Last week the U.S. was rocked by bombs that exploded near the finish line of the Boston Marathon. In the hours and days that followed, news outlets responded as usual: With a flurry of coverage.
But sometimes, it's hard to take it all in. It's hard to think through it all, to even begin to comprehend it. We'll never really understand it — and yet, we try to make sense of it as much as we can.
One week after Boston, here's a look back at what writers from all five faith and values sites around the country have been reflecting on.
How do we respond?
Sam Fletcher sat in a coffee shop in Spokane, Wash., his book unopened, his eyes glued to his computer screen. “So this is what gets our attention,” he wrote. “This is what makes us sit up, take notice and glue our eyes to something. The stupid, angry bros of the world …”
Jodie Dye's sister was running the marathon. When Dye heard about the bombs, her pride for her sister quickly turned to fear, then finally, relief when she learned her sister was OK. She shared a note from her sister: “We will be forever changed by this day but not in the way intended with fear that it was supposed to bring, but with the love of runners for each other, love of the family and friends that support their runners, and the love of Boston for its city and its marathon. We love you Boston!”
Melody Gordon's son lives in Boston, and fear struck when she heard the news of the bombings. “These terrorists want us to be unsettled in our lives and cause significant stress,” she later wrote. “We should respond with a forthright attitude that this will not bow us down.”
The day after the bombing, Rev. Steve Swope in Columbia, Mo. thought back to 9/11 – and on how to respond to tragedies that have become all to familiar. He focused on reconciliation: “We ourselves will be among the wounded if we give in to hatred, to desires for retribution. But if we work for peace and reconciliation instead, we will begin to bring healing into the midst of suffering.” In a letter to his congregation, Pastor Tim Morris urged a “radical” response – but not the kind of radical you might think of. No, his “radical” was a response focused on blessing, doing good and forgiving.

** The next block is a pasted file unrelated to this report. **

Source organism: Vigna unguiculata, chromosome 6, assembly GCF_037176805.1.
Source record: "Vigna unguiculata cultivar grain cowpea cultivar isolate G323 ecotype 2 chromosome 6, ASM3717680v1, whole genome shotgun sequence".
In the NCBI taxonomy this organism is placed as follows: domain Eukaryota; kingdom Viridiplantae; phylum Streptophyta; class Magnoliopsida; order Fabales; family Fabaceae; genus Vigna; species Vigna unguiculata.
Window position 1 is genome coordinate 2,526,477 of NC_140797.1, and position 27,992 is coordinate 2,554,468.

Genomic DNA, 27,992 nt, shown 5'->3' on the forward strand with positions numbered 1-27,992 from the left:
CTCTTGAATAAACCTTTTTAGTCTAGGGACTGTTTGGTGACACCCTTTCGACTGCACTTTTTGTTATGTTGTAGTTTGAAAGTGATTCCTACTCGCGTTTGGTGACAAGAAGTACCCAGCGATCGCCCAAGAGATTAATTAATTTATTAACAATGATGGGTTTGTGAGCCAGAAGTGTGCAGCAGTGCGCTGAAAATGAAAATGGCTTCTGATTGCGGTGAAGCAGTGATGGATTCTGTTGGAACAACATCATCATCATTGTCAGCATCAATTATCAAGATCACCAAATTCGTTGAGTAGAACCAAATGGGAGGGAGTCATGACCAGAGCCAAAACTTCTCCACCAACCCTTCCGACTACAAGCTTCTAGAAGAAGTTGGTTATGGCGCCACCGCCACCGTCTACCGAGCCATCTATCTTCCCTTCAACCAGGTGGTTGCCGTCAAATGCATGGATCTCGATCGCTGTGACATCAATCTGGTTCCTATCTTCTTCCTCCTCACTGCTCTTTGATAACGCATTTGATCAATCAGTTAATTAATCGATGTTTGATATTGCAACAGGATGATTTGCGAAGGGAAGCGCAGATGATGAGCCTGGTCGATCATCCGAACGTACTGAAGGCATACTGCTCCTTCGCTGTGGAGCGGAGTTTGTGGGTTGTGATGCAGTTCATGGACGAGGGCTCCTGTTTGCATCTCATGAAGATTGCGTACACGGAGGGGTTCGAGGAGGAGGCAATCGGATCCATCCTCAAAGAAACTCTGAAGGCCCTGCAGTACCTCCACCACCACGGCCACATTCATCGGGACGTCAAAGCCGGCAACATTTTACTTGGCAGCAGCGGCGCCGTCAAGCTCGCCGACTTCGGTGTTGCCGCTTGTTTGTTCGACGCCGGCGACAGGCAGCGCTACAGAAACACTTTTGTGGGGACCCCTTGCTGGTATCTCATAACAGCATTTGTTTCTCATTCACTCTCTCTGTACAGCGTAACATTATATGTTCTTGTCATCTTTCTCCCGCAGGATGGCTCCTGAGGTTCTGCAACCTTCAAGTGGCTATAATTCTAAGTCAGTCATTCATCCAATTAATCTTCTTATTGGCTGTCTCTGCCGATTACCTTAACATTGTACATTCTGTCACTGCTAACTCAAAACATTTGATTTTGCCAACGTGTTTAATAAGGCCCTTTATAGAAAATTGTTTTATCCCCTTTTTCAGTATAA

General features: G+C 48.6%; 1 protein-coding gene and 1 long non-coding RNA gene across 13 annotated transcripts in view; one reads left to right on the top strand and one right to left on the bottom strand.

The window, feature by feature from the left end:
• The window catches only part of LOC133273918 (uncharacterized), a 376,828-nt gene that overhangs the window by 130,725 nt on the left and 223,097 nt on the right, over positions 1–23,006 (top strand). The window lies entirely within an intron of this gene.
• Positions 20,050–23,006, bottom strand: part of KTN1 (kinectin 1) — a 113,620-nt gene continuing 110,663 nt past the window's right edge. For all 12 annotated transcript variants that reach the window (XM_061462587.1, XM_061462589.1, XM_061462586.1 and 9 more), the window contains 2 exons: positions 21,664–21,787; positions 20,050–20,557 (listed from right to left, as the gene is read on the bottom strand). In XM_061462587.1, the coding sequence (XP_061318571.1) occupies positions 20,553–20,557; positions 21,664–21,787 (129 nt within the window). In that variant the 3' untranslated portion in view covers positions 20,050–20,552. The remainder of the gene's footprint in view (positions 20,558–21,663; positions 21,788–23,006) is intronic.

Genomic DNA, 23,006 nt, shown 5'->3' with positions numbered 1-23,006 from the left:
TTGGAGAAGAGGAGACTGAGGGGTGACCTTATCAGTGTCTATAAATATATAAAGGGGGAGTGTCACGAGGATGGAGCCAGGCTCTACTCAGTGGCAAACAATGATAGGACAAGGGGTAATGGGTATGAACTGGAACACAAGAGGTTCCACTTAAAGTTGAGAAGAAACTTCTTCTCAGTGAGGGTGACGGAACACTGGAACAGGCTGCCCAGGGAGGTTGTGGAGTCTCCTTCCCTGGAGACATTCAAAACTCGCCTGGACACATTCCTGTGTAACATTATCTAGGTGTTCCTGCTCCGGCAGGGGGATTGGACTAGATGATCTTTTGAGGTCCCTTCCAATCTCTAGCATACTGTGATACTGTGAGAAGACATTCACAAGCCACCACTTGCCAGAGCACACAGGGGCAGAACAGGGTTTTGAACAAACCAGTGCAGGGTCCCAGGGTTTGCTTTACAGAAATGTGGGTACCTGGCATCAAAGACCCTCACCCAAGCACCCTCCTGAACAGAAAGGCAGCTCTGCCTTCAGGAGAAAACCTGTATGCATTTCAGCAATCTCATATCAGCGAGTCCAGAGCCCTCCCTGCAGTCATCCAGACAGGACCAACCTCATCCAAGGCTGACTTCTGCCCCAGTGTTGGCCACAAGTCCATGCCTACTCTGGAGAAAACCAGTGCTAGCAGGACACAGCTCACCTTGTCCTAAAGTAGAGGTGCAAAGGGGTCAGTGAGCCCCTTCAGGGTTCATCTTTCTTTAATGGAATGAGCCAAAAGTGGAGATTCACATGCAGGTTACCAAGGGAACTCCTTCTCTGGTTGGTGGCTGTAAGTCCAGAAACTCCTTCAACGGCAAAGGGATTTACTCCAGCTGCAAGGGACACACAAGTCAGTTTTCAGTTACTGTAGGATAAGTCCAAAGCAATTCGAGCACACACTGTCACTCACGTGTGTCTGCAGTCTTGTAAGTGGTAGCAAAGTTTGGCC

Bill Williams, a Buddhist, also urged for forgiveness and explained a meditation practice that could be helpful.
What can we learn?
For Al Stover, the responders taught a powerful lesson on unity: “We are all one race,” he wrote, “and when we see our brothers and sisters hurting, we do what we can to help them.” Linda Ross also highlighted the helpers.
Yet seeing the pain of our brothers and sisters has become all too common, as Rev. Josh Pawalek in Connecticut observed: “I never imagined I’d be living in a world where I need to know what to say to children in the aftermath of mass violence. We shouldn’t have to know what to say. But we do.”
Similary, Mark Azzara called tragedy an “everyday reality” – in one week, the U.S. not only experienced the Boston bombing, but also the fertilizer plant explosion in Texas. He wrote, “We in America have been jarred into the realization that we are not exempt from premeditated death. We are not exempt from unpredictable bloodshed. We are not exempt from the suffering that the rest of the world experiences every day. That momentous week may have marked the death of American smugness.”
What do we do?
For Shannon Rae Gentry, the only way to respond in the shock of tragedy is this: “The only thing I can think of is to keep going, be kind to each other and hope the sentiment is returned.”
Reflecting on his own experiences as a frequent runner, Kyle Franklin found a way to see God in the midst of tragedy. He wrote, “Those people — the ones who run into the chaos — are the hands and feet of God.
Kellie Moore (formerly Kotraba) serves as the editor and community manager of Columbia Faith & Values. Although she is originally from the West – Nevada and California – she’s now proud to call Missouri home.